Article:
AJITSINGH HARNAMSINGH GUJRAL
V. STATE OF MAHARASHTRA
BENCH- JUSTICE MARKANDEY KATJU & JUSTICE CHANDRAMAULI KR. PRASAD
ROLL NO. 147
The accused was married with deceased Kanwalijeet kaur and was father of deceased
daughter and son. The accused was with his family at their their flat on the night of
incident. Around 4:00AM-4:30AM, the servant sleeping outside the flat heard the
sound of bursting and people crying in pain.
The servants saw flames coming out of the flat. The fire was extinguished and four
burnt dead bodies of family members of accused was found. The accused and his car
was not present on Crime Scene. On 14.4.2003, the accused was arrested in Rajasthan
along with the cash and bag full of clothes.
The accused plead alibi. The Case was proved beyond reasonable doubt and the court
convicted the accused and imposed death penalty. The appellant filed an appeal before
the Bombay High Court, which upheld the decision of Session Judge thus the appeal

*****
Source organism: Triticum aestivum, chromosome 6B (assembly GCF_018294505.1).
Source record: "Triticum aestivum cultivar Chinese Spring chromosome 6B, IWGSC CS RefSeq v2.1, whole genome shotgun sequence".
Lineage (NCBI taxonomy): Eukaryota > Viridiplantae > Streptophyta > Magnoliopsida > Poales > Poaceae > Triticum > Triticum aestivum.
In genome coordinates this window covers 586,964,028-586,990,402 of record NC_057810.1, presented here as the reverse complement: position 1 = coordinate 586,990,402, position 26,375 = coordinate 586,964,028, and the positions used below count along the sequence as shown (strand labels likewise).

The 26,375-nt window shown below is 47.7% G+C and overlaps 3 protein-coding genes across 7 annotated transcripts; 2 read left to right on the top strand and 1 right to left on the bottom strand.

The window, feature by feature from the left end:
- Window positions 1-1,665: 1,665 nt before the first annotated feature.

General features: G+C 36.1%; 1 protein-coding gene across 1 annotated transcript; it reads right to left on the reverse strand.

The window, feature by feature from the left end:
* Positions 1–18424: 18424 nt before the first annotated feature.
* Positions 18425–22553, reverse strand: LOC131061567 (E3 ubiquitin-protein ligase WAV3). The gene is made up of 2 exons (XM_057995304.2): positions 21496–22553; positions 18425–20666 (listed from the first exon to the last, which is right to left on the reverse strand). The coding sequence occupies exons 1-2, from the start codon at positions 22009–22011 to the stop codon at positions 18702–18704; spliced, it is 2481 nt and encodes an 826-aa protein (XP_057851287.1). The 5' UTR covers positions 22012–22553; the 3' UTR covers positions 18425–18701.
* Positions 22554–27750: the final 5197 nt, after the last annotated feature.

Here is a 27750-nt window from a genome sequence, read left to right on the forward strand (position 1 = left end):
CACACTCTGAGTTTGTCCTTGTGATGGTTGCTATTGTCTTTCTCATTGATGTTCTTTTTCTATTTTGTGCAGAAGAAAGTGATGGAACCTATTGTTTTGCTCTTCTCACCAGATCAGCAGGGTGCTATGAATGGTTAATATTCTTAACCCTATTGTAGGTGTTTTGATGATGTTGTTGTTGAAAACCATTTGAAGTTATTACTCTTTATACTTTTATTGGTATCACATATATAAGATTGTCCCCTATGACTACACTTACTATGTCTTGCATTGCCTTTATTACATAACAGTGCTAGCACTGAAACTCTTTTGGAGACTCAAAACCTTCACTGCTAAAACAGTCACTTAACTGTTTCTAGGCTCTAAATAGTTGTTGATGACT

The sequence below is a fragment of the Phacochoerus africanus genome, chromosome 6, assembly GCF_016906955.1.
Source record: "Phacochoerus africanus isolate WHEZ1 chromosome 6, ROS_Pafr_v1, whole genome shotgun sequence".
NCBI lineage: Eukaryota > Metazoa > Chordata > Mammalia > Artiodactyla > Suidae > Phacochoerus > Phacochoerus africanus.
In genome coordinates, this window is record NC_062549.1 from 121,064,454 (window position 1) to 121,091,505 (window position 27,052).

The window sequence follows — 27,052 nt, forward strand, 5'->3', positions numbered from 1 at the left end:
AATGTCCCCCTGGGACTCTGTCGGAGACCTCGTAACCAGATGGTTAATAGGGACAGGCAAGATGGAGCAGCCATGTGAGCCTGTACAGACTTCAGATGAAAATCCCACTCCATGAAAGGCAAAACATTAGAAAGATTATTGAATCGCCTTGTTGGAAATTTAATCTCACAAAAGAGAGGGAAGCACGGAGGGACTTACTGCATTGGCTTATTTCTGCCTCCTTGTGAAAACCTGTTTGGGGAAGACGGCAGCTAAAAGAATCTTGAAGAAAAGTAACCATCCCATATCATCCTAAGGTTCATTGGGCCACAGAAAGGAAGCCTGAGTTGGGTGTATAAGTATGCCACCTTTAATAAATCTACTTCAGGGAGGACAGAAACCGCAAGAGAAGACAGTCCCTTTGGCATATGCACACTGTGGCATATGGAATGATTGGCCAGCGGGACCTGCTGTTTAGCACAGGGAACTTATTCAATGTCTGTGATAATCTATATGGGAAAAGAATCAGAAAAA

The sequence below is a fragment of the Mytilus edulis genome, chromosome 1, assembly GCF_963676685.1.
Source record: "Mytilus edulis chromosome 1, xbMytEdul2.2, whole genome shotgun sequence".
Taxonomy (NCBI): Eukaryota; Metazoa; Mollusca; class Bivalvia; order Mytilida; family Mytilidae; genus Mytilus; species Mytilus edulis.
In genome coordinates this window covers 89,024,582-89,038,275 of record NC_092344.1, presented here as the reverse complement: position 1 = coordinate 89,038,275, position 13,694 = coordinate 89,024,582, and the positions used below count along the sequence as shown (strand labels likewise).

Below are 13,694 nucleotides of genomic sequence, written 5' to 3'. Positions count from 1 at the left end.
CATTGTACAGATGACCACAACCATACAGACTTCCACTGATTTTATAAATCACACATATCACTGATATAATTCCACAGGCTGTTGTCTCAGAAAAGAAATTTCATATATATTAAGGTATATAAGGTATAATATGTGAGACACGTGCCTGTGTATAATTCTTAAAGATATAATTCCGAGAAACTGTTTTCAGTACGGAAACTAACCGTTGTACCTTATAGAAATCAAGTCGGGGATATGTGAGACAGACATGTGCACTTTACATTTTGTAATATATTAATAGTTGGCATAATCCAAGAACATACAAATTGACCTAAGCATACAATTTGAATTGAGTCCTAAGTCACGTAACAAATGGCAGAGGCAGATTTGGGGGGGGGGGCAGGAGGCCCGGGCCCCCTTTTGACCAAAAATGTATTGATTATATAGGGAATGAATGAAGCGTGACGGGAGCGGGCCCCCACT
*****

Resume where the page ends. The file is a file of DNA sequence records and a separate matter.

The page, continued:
was filed before the honourable Supreme Court.
Circumstantial Evidence as a ground for Conviction
This is a case relying entirely on circumstantial evidence, as there are no eye witnesses of the crime. It is true that motive is
important in cases of circumstantial evidence, but that does not mean that in all cases of circumstantial evidence if the
prosecution has been unable to satisfactorily prove a motive its case must fail.
the accused was last seen with his wife and the fire broke out about 4 hours thereafter it was for him to properly explain
how this incident happened, which he has not done. Hence this is one of the strong links in the chain connecting the
accused with the crime.
The High Court had applied last seen theory as the accused was with his wife before the incident took place and the servant
sleeping outside the home were witness of this thus rejecting the plea Alibi and establishing strong link to connect him to
the crime. Another link in the chain of circumstances connecting the accused with the crime is his sudden disappearance
from the scene after the incident. The plea of alibi was totally false and bogus. Thus, the decision of High Court to reject the
plea of Alibi on the ground of Last Seen Theory was correct.
Many precedent have settles the law in this regards, it says that for the accused to be convicted of a crime based on
circumstantial evidence the entire series of events should be established. In the case in hand the prosecution had proved